Cobia catches are becoming more prevalent as these covert fish make their way to the spawning grounds. Linda Wright of Seaford had a good day when she hooked the first large fish of the season while fishing near York Spit Light. Her brute tipped the scales at 64-pounds. Many of the biggest fish will come from off the Grandview, Back River, and Buckroe areas early in the season. Live eels, croaker, and cut bait works well this time of year.
Flounder pounders are sifting through many shorts to get their bounties, but a few bigger fish are rounding out some catches. Folks are still working the inlets for the best chance of landing keepers. Smaller grey trout are available around the Concrete Ships, the Hampton Roads Bridge Tunnel and Sewell’s Point, as well as a few decent flounder up to 21-inches. But the best news about the grey trout is the debut of larger fish at the Chesapeake Bay Bridge Tunnel. Chris, at Chris’ Bait and Tackle, reports that grey trout ranging to around eight pounds are hitting grubs around the northern span of the Chesapeake Bay Bridge Tunnel. Joseph E. Hudgins, Jr. of Chesapeake scored with the new state leading grey trout when he hooked a nice 9.5-pound specimen while working the 4th island area.
CAPT Steve Wray of Long Bay Pointe Bait and Tackle reports that striped bass up to 32 pounds are still hitting live bait over the tubes and along the pilings of the Chesapeake Bay Bridge Tunnel, especially at the curve approaching the 3rd island. Pier anglers along the ocean front are picking through small flounder, small croaker, and Taylor bluefish. Larger croaker are still available within the tributary rivers. Kendall Osborne, outdoor writer, reports that he found some good hardhead pullage while fishing with his kids at the Lafayette River this week. They had three fish that went over 2-pounds using Bag-O-Worms Fishbites on the flood tide.
Anglers trolling off Cape Henry have hooked into a few Spanish mackerel, along with taylor bluefish. Expect this trend to improve as the waters warm.
Deep dropping ventures are still rewarding most boats with coolers full of blueline tilefish and black seabass, although CAPT Jake Hiles, skipper of the MATADOR, observes most catches of bluelines are of the smaller variety right now. If you venture to the deep, you may also have a chance at a golden tile, grouper, or even a mako shark. Several makos were hooked and boated lately.
Offshore, the fishing continues to deliver. The good season introduction is fulminating positive prospects about the offshore trend for the year. Decent catches of nice yellowfin tuna and gaffer dolphin were accented by a whirlwind of billfish activity near the Triple Zeros this week, where several blue and white marlin were released. Michael Hall of Virginia Beach also landed a nice 38- pound dolphin while trolling at the Cigar this week. For more information, go to www.drjball.com.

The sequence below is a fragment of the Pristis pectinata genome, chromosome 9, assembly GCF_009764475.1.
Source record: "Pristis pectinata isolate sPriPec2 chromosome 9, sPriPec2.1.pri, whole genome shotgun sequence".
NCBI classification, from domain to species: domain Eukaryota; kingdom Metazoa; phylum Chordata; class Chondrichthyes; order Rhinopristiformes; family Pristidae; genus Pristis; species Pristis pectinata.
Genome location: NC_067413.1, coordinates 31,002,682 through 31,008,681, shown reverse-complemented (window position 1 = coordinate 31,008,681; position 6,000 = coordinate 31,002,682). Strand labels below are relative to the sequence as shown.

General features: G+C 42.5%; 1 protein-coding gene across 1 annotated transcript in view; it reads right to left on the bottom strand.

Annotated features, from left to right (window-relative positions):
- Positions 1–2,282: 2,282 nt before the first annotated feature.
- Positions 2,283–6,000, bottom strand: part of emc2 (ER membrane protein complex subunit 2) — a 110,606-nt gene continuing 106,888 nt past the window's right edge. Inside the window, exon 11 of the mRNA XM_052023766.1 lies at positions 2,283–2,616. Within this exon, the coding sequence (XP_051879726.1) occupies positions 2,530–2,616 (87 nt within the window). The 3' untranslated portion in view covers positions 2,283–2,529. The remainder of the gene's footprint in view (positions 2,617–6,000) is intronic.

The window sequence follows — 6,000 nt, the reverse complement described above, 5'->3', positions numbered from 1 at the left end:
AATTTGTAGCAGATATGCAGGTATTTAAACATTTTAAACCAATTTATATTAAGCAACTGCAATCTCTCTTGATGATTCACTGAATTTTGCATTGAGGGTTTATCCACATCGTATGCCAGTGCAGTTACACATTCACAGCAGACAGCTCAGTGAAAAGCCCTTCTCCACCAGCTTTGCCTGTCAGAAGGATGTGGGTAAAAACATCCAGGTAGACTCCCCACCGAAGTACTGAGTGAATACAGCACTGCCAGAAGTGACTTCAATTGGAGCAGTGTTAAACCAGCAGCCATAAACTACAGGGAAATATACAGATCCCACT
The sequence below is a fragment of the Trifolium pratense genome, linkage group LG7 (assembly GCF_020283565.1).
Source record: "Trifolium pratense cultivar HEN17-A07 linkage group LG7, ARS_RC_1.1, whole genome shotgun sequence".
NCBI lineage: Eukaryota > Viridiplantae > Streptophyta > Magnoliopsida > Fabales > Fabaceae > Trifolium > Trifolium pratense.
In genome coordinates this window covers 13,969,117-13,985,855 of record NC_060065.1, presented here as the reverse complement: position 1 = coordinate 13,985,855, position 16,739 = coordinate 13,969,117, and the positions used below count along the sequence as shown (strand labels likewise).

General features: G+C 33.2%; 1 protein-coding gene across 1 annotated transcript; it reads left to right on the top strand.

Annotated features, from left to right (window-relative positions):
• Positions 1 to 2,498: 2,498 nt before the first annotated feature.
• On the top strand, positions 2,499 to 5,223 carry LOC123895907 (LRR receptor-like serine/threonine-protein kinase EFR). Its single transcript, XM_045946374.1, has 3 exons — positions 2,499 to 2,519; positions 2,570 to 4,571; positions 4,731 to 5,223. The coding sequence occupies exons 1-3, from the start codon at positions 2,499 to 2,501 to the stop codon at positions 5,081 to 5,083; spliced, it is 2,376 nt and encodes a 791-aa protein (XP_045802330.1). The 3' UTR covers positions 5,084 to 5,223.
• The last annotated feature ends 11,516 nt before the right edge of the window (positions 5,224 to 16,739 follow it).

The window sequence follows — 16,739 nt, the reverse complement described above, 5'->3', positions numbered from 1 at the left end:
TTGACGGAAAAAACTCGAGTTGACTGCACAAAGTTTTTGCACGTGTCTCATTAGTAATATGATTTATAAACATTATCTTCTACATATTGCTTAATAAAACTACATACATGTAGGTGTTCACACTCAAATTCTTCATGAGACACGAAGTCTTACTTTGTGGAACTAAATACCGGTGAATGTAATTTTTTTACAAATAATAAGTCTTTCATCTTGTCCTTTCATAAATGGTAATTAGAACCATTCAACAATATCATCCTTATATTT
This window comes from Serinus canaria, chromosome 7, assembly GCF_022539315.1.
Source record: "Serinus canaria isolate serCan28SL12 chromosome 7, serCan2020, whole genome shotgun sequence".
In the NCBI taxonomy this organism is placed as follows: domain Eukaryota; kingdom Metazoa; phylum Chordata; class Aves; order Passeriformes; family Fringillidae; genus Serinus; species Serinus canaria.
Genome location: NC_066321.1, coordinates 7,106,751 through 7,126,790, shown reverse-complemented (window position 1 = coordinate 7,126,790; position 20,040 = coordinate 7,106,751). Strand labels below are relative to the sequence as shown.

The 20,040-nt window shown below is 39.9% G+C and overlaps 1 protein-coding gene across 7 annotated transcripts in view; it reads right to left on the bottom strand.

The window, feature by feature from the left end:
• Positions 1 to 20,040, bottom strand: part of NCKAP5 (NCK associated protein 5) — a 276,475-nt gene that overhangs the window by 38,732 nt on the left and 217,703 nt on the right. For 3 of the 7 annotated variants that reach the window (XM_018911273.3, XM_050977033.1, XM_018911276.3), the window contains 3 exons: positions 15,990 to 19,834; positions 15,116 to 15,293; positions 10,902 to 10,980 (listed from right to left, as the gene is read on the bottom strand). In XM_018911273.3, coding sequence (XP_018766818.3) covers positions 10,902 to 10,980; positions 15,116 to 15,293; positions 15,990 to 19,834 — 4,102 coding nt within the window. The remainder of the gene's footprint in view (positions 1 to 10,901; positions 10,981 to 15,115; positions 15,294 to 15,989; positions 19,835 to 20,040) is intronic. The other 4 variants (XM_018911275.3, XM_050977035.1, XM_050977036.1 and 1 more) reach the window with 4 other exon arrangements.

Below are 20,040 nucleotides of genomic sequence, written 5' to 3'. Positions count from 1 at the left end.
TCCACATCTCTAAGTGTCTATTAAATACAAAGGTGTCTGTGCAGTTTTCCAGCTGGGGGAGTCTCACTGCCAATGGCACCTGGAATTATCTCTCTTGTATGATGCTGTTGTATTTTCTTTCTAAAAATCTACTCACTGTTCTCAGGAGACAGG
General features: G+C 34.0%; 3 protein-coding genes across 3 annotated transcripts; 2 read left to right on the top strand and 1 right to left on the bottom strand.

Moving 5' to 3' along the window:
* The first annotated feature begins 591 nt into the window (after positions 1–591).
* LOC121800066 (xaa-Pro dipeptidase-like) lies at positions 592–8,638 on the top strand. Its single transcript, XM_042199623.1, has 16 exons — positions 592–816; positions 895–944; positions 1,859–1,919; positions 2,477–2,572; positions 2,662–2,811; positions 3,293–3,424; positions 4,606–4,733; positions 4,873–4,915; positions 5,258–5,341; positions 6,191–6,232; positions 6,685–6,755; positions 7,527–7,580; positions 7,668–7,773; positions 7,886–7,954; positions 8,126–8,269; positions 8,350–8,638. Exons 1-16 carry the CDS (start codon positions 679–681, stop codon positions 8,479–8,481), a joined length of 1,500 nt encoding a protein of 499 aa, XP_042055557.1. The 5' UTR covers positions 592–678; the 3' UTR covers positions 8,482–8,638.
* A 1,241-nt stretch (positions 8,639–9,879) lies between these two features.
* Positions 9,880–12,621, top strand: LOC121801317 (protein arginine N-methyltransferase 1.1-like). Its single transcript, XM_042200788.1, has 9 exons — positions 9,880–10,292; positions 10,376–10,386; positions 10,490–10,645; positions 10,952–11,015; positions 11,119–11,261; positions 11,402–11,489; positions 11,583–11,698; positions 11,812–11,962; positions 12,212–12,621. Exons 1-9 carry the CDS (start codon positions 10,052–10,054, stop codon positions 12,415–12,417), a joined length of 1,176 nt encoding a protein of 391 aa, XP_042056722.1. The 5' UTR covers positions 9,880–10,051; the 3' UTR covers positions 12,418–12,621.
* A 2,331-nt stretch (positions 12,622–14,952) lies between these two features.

Staff at Jett’s Hardware reports that fishing is picking up. Anglers are catching bluefish, although the big ones haven’t shown up yet. Croaker catches are good sizes—croaker can be found from Fleets Bay to Maryland. Striped bass are looking good on the channel edges and reefs. In Virginia, there has been a lot of trolling for striped bass, while in Maryland, most anglers are chumming. There have been only a few reports of spot and trout in the area, staff reports that those fish are on their way soon!
Keeper flounder have been found near the jetties, according to staff at Smith Point Marina. Croaker and spot are active in the shallow water as well. To the north, striped bass are caught by those chumming, and some have been found at the Reedville reef.
There are plenty of fish, but few fishermen at Locklies Marina! Gas prices are keeping many boats from launching. Those that venture out are finding plenty of croaker, with a few keeper flounder at White Stone Bridge. A few small spot and keeper-sized grey trout have also been hooked.
At Garrett’s Marina, croaker are biting very well. Large ones are starting to show this week. Other than the croaker, the standard fish for the area—catfish—are biting as expected.